The Lawyer Global Litigation Top 50 report is the only ranking of international law firms by litigation and arbitration revenue and is essential reading for anyone seeking to benchmark their litigation and dispute resolution practices...
This year, The Lawyer’s annual ranking of the largest UK law firms by turnover is available as an interactive, digital benchmarking tool. For the first time this will allow you to manipulate each data set against the metrics of your choice.
Magic circle firm wields axe on property partners as corporate dominance takes hold.
Linklaters has moved to de-equitise partners for the first time as part of a strategy to streamline the firm. Those partners affected are in the real estate and construction departments, where growth has been frozen in favour of a general push into corporate and finance.
A Linklaters source confirmed that two partners in real estate and construction had been affected. However, several sources familiar with the situation claimed that up to four more partners are looking for new positions rather than face the de-equitisation process.
The Linklaters source said that, although they were partly driven by underperformance, the cuts were essentially strategic. Last September The Lawyer revealed that Linklaters was to focus on corporate and finance at the expense of future investment in real estate and litigation.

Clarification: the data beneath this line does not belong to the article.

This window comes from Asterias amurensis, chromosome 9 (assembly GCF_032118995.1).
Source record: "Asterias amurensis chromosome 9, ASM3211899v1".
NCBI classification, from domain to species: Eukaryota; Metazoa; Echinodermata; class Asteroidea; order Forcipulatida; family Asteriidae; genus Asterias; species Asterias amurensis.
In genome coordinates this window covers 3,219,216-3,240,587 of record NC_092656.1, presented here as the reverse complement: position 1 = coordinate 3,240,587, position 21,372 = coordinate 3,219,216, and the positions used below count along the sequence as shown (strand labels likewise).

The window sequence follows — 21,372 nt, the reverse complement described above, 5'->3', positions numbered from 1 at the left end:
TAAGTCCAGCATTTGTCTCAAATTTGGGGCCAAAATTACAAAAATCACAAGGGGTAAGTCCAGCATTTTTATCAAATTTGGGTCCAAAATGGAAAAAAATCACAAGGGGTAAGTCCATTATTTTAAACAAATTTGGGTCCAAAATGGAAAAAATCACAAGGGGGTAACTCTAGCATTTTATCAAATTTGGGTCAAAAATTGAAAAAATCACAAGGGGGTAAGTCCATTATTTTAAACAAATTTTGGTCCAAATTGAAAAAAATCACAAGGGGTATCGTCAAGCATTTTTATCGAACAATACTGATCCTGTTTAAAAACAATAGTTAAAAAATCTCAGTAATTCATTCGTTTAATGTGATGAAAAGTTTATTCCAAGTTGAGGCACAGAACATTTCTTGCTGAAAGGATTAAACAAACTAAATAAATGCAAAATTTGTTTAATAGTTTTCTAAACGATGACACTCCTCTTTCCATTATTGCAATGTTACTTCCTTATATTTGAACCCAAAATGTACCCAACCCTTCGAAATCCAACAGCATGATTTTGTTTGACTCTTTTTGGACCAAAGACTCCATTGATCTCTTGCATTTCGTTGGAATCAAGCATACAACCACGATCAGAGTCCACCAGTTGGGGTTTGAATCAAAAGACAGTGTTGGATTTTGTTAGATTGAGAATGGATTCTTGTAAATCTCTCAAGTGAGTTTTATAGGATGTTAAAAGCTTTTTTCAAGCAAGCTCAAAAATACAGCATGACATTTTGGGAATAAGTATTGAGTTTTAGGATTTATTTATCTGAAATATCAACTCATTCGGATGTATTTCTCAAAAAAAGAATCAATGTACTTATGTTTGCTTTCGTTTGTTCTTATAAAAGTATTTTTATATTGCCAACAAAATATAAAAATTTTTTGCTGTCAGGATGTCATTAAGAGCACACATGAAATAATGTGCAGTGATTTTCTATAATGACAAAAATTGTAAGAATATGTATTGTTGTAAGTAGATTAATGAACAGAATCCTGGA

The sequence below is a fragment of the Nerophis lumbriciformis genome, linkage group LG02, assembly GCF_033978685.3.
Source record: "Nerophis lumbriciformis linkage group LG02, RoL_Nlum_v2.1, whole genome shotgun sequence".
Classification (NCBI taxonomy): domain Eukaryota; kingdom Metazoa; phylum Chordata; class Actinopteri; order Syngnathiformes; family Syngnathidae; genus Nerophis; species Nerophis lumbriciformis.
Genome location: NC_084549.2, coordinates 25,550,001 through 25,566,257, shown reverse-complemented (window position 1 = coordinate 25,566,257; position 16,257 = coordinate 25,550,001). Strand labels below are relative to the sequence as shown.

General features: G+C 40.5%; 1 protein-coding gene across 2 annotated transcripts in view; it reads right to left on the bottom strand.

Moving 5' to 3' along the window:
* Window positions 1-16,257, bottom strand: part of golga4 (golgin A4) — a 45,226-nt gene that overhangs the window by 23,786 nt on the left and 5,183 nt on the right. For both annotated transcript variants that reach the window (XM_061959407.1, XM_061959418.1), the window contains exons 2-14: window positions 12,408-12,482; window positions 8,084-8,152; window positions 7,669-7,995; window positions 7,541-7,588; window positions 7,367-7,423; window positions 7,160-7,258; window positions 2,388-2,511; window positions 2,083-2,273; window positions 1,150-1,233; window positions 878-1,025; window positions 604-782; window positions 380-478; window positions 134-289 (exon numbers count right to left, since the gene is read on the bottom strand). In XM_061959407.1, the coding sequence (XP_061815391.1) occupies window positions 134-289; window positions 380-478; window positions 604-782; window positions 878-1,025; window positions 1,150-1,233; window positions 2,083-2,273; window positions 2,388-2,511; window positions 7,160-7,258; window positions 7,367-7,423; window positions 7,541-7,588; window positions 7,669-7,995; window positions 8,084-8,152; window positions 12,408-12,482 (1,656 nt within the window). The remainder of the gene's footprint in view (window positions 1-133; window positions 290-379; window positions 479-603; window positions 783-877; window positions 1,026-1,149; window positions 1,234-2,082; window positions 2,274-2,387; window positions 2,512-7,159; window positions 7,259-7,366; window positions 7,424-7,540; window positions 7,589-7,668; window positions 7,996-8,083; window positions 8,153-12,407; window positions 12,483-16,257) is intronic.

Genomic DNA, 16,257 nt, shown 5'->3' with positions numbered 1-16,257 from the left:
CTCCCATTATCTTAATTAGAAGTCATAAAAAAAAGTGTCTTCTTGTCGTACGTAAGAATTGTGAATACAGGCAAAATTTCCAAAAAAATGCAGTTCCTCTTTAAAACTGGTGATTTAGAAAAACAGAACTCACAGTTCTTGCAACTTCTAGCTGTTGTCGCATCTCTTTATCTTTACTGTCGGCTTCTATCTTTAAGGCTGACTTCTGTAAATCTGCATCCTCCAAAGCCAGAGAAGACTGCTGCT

The construction department was also merged with real estate and projects in January in a bid to refocus on high-end clients and improve the bottom line.
Several other City firms, including Berwin Leighton Paisner (see page 3) and Lovells, have recently de-equitised partners to improve profitability.
Meanwhile, Linklaters has completed its firmwide review of staffing levels, with the EU and competition department being one of the last to undergo management scrutiny. The group is the only one within the corporate department to be aggressively downsized.
Last year Linklaters embarked on a staff review, claiming that attrition rates had fallen because of the downturn in the economy. Aiming for a staff turnover of around 20 per cent, the firm began to manage people out more aggressively, although it did not resort to a formal redundancy process.
The competition department, which is heavily reliant on M&A work, was one of the last to be targeted. Around 80 per cent of the group's work is understood to be for corporate clients. A group of assistants left in the summer, with a further five going at the end of the year.
Several sources told The Lawyer that as many as 10 of the assistants were pushed out, although a source at Linklaters indicated that the number who were managed out was just three.
Between May 2002 and last Friday (21 March), however, numbers in the group fell by around 15 per cent. In May there were 27 assistants and last week 23. Linklaters did not comment by the time of going to press.